22nd Aug 2019
Holiday hunger is a type of food poverty that exists due to the loss of free school meals during the school holidays.
Mark Pierce, Director of Community Knowledge and Funding at the Community Foundation, explained:
“For a child in food poverty, the summer can be a time when food becomes less varied and nutritious, stresses within the family increase, contact with peers and other social and educational opportunities diminish and physical health declines.
“Good practice guidelines from Children North East, highlighted in the Community Foundation’s Vital Signs report, suggest that the best way to tackle this is through the provision of a 4x4x4 summer play scheme, where young people can access good quality activities and a nutritious meal for four hours per day, four days per week, for four weeks over the summer period.”
The Guy Readman Endowment Fund at the Community Foundation is supporting six 4x4x4 summer play schemes in each of the local authority areas in Tyne & Wear and Northumberland:
For its four-week programme running until 1 September 2019, the Pennywell Youth Project in Sunderland has been hosting a range of activities including arts and crafts sessions, a community fun day, gardening and cooking sessions, litter picking, and an enterprise week, where young people have designed a product and pitched business ideas to local investors.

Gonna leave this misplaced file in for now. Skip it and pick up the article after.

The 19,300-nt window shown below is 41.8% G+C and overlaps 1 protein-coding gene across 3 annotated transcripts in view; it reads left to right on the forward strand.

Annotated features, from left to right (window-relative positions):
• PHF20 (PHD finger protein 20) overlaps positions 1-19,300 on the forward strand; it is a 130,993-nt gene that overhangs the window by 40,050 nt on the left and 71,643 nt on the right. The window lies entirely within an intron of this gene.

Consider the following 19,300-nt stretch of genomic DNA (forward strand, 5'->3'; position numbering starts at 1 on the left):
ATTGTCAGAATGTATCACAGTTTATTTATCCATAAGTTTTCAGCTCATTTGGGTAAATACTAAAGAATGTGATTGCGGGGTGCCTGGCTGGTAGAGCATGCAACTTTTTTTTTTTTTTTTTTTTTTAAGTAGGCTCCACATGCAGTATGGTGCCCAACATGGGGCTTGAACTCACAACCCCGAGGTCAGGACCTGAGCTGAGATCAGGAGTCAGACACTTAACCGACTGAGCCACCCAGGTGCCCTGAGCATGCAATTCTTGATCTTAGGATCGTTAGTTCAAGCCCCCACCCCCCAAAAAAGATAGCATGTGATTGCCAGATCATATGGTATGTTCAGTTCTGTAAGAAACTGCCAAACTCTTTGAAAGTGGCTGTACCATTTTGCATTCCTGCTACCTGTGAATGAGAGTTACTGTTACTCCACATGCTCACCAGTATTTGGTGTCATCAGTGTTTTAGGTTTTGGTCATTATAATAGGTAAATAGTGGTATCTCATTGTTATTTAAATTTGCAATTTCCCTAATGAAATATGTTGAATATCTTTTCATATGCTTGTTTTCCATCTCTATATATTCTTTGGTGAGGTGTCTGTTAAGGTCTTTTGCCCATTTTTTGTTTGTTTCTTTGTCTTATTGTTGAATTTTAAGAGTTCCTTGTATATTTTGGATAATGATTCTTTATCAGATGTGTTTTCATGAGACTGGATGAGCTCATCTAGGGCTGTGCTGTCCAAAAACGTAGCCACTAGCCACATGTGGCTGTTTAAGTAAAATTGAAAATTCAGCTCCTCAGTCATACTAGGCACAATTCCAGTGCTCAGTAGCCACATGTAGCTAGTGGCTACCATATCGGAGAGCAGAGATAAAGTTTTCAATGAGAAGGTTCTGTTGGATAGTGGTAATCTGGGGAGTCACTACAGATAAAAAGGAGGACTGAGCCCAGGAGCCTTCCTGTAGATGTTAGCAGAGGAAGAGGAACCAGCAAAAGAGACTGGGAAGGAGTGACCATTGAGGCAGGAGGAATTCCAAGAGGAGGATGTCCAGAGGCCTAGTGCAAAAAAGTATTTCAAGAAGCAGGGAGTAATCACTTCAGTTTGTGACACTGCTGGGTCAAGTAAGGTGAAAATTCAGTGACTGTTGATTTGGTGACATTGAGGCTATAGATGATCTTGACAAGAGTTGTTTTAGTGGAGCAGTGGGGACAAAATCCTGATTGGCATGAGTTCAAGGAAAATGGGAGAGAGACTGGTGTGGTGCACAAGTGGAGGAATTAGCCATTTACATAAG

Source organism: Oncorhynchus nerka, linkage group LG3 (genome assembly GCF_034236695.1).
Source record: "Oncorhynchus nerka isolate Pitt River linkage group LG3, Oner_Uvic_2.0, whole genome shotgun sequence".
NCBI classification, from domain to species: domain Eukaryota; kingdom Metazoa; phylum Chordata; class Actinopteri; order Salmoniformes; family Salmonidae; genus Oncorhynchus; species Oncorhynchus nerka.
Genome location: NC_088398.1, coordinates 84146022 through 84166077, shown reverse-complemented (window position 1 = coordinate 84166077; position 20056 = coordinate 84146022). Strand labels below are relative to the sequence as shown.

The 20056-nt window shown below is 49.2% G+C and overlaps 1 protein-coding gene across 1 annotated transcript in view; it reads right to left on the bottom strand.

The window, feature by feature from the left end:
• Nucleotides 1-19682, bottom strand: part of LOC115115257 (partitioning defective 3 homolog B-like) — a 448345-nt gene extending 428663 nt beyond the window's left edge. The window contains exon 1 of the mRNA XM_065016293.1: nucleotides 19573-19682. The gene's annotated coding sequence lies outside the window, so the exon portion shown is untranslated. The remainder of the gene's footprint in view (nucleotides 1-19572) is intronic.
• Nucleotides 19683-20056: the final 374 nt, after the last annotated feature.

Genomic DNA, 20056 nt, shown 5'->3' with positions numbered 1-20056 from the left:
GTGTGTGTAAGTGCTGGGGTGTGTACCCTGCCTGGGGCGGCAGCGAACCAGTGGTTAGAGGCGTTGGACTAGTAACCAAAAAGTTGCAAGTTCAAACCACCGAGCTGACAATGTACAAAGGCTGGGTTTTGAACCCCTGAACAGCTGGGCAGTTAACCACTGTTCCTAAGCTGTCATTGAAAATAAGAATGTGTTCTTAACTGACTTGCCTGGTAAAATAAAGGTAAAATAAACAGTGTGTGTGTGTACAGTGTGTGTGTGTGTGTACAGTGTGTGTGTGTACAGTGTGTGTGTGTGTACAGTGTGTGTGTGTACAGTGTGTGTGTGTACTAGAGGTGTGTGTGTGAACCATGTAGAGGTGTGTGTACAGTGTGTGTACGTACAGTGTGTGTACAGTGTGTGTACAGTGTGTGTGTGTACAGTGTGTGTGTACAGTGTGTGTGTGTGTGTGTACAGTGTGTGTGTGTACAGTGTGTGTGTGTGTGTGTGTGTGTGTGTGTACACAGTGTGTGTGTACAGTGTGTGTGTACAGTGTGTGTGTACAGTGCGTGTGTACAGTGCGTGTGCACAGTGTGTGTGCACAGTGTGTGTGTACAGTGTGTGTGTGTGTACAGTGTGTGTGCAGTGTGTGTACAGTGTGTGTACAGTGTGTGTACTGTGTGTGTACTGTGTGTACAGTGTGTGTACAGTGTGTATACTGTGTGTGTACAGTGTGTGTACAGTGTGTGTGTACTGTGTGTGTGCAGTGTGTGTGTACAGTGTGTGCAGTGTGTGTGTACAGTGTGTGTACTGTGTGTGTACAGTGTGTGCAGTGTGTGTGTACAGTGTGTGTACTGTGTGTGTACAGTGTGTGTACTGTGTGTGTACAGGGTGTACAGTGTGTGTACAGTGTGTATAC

At a recent cookery session, young people learned how to cook a three-course meal of fruit skewers, burgers and a dessert of “Pennywell mess”. The sessions focussed on key life skills including the importance of hygiene when preparing food, how to make nutritious dishes that are fun to prepare without breaking the bank for families on tight budgets, and providing young people with skills to become more independent and prepare them for adult life.
Cassandra O’Neil, Project Coordinator at Pennywell Youth Project, said:
“The school summer holidays should be a time for family fun and personal growth but sadly due to the elevated levels of deprivation, unemployment and low education attainment, many parents feel isolated, and unable to cope during the traditional six weeks holidays.
“We exist in the heart of the community and seek to make a difference by providing good quality provision for children and young people to have fun, make lasting memories and eat well, whilst providing good respite for parents too. When children return to school in September, they can be proud of their achievements with many stories to share with their peers.”
The Guy Readman Endowment Fund was established at the Community Foundation with a legacy gift from the late philanthropist Guy Readman.
Sandra King, Chief Philanthropy Officer at the Community Foundation said:
“In his lifetime, Guy Readman was a hugely generous philanthropist that believed strongly about giving young people the best possible start in life. Guy would be very pleased to know that his legacy is continuing to do good and has recently awarded £24,000 to six youth organisations to host summer play schemes throughout Tyne & Wear and Northumberland.”
For more information about food poverty, read the Community Foundation’s Vital Signs report at www.communityfoundation.org.uk/vitalsigns